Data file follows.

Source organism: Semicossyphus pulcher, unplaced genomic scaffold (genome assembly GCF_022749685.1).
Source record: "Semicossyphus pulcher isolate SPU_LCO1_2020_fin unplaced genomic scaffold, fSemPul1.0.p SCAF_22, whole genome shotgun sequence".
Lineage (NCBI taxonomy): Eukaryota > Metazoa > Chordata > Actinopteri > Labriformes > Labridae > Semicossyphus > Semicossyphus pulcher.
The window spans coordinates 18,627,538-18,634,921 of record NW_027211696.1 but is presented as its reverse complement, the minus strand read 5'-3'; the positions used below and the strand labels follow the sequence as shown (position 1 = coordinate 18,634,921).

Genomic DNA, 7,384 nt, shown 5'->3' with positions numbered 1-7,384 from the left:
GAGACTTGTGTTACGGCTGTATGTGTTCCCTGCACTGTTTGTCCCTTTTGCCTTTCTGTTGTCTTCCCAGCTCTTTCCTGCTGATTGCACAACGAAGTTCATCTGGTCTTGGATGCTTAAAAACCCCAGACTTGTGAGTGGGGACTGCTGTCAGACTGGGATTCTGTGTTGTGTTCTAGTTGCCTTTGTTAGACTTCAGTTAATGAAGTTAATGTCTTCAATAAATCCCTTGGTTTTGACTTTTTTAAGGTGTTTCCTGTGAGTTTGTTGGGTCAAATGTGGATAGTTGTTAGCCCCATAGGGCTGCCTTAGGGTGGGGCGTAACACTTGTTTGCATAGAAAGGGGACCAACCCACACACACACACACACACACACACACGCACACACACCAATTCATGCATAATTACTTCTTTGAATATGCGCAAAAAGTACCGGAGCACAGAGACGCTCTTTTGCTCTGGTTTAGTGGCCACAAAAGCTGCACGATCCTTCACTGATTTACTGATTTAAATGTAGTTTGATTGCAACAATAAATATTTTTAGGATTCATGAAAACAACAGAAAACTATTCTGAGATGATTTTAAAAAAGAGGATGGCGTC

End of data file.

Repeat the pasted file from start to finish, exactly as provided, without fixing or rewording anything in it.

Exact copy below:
Source organism: Semicossyphus pulcher, unplaced genomic scaffold (genome assembly GCF_022749685.1).
Source record: "Semicossyphus pulcher isolate SPU_LCO1_2020_fin unplaced genomic scaffold, fSemPul1.0.p SCAF_22, whole genome shotgun sequence".
Lineage (NCBI taxonomy): Eukaryota > Metazoa > Chordata > Actinopteri > Labriformes > Labridae > Semicossyphus > Semicossyphus pulcher.
The window spans coordinates 18,627,538-18,634,921 of record NW_027211696.1 but is presented as its reverse complement, the minus strand read 5'-3'; the positions used below and the strand labels follow the sequence as shown (position 1 = coordinate 18,634,921).

Genomic DNA, 7,384 nt, shown 5'->3' with positions numbered 1-7,384 from the left:
GAGACTTGTGTTACGGCTGTATGTGTTCCCTGCACTGTTTGTCCCTTTTGCCTTTCTGTTGTCTTCCCAGCTCTTTCCTGCTGATTGCACAACGAAGTTCATCTGGTCTTGGATGCTTAAAAACCCCAGACTTGTGAGTGGGGACTGCTGTCAGACTGGGATTCTGTGTTGTGTTCTAGTTGCCTTTGTTAGACTTCAGTTAATGAAGTTAATGTCTTCAATAAATCCCTTGGTTTTGACTTTTTTAAGGTGTTTCCTGTGAGTTTGTTGGGTCAAATGTGGATAGTTGTTAGCCCCATAGGGCTGCCTTAGGGTGGGGCGTAACACTTGTTTGCATAGAAAGGGGACCAACCCACACACACACACACACACACACACACGCACACACACCAATTCATGCATAATTACTTCTTTGAATATGCGCAAAAAGTACCGGAGCACAGAGACGCTCTTTTGCTCTGGTTTAGTGGCCACAAAAGCTGCACGATCCTTCACTGATTTACTGATTTAAATGTAGTTTGATTGCAACAATAAATATTTTTAGGATTCATGAAAACAACAGAAAACTATTCTGAGATGATTTTAAAAAAGAGGATGGCGTC